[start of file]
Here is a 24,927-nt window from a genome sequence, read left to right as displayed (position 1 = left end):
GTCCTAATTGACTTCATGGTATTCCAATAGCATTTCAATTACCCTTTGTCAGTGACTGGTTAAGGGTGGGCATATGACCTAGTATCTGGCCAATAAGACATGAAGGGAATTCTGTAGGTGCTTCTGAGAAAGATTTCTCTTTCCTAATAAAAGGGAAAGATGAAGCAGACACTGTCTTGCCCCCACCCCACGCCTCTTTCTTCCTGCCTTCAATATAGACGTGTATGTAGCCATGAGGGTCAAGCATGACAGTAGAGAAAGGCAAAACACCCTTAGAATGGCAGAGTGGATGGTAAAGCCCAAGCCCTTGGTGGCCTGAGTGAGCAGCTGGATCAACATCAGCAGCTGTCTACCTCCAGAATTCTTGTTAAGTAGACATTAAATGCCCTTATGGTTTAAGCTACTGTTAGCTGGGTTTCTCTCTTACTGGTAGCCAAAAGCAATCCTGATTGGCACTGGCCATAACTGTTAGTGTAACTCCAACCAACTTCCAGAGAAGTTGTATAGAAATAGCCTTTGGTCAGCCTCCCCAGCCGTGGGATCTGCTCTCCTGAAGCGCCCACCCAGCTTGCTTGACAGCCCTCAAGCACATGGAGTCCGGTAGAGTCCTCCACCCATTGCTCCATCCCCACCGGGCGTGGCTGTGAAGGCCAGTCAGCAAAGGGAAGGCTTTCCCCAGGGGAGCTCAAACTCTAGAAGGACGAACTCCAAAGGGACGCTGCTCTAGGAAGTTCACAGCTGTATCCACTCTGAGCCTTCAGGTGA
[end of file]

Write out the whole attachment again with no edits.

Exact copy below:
Here is a 24,927-nt window from a genome sequence, read left to right as displayed (position 1 = left end):
GTCCTAATTGACTTCATGGTATTCCAATAGCATTTCAATTACCCTTTGTCAGTGACTGGTTAAGGGTGGGCATATGACCTAGTATCTGGCCAATAAGACATGAAGGGAATTCTGTAGGTGCTTCTGAGAAAGATTTCTCTTTCCTAATAAAAGGGAAAGATGAAGCAGACACTGTCTTGCCCCCACCCCACGCCTCTTTCTTCCTGCCTTCAATATAGACGTGTATGTAGCCATGAGGGTCAAGCATGACAGTAGAGAAAGGCAAAACACCCTTAGAATGGCAGAGTGGATGGTAAAGCCCAAGCCCTTGGTGGCCTGAGTGAGCAGCTGGATCAACATCAGCAGCTGTCTACCTCCAGAATTCTTGTTAAGTAGACATTAAATGCCCTTATGGTTTAAGCTACTGTTAGCTGGGTTTCTCTCTTACTGGTAGCCAAAAGCAATCCTGATTGGCACTGGCCATAACTGTTAGTGTAACTCCAACCAACTTCCAGAGAAGTTGTATAGAAATAGCCTTTGGTCAGCCTCCCCAGCCGTGGGATCTGCTCTCCTGAAGCGCCCACCCAGCTTGCTTGACAGCCCTCAAGCACATGGAGTCCGGTAGAGTCCTCCACCCATTGCTCCATCCCCACCGGGCGTGGCTGTGAAGGCCAGTCAGCAAAGGGAAGGCTTTCCCCAGGGGAGCTCAAACTCTAGAAGGACGAACTCCAAAGGGACGCTGCTCTAGGAAGTTCACAGCTGTATCCACTCTGAGCCTTCAGGTGA